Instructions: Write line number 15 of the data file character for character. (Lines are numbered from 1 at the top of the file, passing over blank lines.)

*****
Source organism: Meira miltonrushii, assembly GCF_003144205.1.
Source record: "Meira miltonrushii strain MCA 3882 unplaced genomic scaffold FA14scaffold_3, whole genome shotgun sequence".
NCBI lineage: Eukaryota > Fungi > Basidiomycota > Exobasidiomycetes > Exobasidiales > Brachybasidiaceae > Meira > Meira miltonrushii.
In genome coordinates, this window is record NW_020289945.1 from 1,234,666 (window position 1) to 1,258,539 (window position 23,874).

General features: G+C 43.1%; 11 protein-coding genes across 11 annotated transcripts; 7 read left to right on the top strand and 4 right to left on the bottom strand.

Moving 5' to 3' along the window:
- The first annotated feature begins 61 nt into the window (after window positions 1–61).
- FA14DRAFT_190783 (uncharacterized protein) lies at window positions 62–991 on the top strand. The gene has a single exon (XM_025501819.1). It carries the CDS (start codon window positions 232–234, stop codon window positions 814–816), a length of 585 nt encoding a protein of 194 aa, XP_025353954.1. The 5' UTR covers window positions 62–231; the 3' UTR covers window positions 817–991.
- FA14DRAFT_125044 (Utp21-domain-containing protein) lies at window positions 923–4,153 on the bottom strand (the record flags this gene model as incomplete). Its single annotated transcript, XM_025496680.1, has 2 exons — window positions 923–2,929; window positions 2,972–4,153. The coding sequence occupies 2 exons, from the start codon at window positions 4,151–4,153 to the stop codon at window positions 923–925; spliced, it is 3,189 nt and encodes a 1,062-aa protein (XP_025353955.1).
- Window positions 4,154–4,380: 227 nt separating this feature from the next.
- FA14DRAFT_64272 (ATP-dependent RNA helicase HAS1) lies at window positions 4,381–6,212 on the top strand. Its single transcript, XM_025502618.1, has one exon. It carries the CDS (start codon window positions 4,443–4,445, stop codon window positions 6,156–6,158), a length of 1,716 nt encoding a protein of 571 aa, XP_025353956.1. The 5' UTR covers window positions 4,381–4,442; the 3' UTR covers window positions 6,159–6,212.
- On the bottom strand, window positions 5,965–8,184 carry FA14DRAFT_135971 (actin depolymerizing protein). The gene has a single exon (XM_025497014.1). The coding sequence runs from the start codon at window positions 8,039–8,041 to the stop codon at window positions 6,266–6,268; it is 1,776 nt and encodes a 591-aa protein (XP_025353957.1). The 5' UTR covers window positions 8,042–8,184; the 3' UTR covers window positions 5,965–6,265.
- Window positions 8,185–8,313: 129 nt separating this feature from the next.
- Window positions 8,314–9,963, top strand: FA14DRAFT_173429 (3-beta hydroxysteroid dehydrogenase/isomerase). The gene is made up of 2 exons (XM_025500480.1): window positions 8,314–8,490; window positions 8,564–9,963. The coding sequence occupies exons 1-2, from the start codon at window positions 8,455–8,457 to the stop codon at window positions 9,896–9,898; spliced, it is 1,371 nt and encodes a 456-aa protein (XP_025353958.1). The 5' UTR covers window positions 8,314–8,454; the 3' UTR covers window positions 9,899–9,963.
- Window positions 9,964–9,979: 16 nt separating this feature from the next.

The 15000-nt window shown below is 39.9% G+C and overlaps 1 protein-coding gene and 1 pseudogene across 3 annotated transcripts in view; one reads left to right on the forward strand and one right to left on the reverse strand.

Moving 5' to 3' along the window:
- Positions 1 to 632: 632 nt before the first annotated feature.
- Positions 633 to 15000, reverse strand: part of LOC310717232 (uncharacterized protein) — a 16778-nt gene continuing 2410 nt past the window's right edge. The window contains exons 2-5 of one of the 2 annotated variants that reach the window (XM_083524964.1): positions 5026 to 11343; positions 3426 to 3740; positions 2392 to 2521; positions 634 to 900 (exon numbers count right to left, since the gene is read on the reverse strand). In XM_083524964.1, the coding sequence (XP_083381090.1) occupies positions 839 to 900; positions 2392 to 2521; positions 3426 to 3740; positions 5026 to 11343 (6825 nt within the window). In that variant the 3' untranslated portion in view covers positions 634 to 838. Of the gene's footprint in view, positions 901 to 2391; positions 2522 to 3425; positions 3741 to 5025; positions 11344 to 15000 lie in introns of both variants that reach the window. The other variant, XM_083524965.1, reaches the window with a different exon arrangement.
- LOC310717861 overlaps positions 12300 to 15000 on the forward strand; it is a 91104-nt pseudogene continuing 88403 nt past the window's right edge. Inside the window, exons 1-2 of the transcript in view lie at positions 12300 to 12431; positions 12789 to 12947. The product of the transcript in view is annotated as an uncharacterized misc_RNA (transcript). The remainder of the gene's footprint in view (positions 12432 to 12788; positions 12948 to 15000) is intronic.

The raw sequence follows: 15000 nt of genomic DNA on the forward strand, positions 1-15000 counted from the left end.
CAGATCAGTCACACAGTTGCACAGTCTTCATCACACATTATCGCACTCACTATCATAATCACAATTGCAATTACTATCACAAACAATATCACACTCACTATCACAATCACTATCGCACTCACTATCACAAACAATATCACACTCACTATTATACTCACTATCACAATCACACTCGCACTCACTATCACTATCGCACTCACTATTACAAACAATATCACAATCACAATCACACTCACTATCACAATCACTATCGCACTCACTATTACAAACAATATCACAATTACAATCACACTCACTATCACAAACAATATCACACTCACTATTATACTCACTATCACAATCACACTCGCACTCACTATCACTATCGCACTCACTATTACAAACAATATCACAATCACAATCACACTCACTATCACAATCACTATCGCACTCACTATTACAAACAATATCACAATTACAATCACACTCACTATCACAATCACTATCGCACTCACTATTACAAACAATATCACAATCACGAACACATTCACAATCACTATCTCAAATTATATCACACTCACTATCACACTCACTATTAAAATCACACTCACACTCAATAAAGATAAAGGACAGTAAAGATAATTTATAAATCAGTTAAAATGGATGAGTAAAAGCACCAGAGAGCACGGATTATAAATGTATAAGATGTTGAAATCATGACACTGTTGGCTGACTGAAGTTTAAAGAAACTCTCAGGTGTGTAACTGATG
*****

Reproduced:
- Window positions 9,964–9,979: 16 nt separating this feature from the next.